No Money to Identify the Remains of
Martyrs, Victims of Bolshevik Terror

The Trubetskoy bastion, rebuilt in the 1870s, became the main prison block in the Peter and Paul Fortress. It was here that many innocent victims of the Bolsheviks awaited their fate

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There is no money to identify the remains of victims of "bolshevik terror", among which there may be some members of the last imperial dynasty of Russia, the Romanovís, whom the Russian Orthodox Church has canonized as martyrs. The remains of 80 people killed between 1918 and 1921, were discovered this summer during excavations in the fortress of Peter and Paul in St. Petersburg, the former prison for political opponents. Cleaned and stored in suitable containers, they are now kept in a small room, "which requires continuous ventilation," says a source in the St. Petersburg State Museum of History website Partalcredo.ru. At the moment - the source adds - "there is no money to identify the victims."

The remnants and found objects - shoes, hats, spare clothes tsarist army cadet uniform, medals and icons - are waiting to be examined by specialists and restorers. Maybe then they will be moved to some museum. Serious research is also needed, in collaboration with the Russian secret services who custody the archives of the Cheka (Bolshevik intelligence) of Petersburg, responsible for illegal executions.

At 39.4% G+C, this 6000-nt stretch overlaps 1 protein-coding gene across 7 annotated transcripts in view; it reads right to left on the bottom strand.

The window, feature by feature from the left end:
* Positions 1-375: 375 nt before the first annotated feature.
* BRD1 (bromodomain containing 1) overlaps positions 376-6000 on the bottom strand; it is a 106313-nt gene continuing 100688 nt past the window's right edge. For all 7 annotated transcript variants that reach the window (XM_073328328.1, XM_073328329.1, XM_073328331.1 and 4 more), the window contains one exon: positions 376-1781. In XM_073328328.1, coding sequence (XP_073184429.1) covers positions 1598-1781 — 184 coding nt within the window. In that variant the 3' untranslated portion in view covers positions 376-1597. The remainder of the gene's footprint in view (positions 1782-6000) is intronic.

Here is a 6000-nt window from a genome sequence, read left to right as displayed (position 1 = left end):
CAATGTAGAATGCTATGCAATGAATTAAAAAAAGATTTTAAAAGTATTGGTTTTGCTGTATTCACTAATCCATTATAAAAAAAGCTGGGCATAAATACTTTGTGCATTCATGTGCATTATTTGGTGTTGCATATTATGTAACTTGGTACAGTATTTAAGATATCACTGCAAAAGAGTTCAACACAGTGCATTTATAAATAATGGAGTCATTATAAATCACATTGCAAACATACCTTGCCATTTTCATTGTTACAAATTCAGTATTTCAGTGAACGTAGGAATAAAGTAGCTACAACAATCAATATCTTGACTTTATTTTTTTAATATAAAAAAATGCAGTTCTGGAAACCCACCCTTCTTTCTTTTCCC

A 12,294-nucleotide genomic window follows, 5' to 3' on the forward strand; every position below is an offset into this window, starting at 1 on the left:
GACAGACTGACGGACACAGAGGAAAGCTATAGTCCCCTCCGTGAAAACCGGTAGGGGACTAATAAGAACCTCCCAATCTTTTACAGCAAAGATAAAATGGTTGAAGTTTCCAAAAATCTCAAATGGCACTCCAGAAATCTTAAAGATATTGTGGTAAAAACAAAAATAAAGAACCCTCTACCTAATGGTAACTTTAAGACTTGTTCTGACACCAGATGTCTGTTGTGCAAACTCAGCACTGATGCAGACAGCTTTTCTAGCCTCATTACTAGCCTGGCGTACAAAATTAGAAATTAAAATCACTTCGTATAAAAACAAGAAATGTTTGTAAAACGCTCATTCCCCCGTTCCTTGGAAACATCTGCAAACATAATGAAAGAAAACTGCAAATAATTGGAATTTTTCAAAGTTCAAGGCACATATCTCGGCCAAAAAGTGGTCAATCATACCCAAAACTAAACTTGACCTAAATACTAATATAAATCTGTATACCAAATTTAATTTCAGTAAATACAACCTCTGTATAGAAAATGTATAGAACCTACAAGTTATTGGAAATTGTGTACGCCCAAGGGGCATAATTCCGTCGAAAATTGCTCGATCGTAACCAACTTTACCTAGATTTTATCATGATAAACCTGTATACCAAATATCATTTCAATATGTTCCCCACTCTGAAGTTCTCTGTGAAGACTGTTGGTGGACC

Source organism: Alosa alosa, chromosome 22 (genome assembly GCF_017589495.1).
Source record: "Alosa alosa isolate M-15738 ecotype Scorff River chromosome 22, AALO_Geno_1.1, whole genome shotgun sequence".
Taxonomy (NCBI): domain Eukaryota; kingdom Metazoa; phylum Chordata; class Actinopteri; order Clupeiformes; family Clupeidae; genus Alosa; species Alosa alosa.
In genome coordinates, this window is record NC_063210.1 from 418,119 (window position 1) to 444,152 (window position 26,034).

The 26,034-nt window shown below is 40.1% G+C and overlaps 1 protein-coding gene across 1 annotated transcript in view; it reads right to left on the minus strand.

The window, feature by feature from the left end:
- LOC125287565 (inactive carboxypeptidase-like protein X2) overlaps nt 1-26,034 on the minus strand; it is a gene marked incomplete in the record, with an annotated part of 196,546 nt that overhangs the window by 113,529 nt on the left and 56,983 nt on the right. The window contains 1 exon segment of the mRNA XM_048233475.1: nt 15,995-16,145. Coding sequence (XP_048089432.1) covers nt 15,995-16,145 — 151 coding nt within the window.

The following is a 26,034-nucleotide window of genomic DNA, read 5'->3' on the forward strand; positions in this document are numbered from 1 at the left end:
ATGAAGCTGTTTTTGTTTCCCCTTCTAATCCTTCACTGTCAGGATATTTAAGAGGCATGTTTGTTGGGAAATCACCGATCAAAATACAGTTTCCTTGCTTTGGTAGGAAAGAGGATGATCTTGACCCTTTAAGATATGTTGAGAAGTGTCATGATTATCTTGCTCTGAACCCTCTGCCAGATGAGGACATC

Vladimir Kildiushevskij, director of the excavations and a member of the Russian Academy of Sciences, estimates between EUR 126 thousand and 76 thousand the amount needed to identify the remains found. For the restoration of the statue of Lenin at Finland railway station, also in St. Petersburg, the city has spent the equivalent of 200 thousand euros.

The authorities have decided to start the excavations this summer after about 20 skeletons of political prisoners were found in the ramparts near the fortress of Peter and Paul in December 2009 during construction of a road for a parking lot for tourist buses. It is suspected that among them there may also be some Romanov canonized by the Russian Orthodox Church Outside Russia (Rocor) in 1981 as "new martyrs".

Source:Asia News
7 September, 2010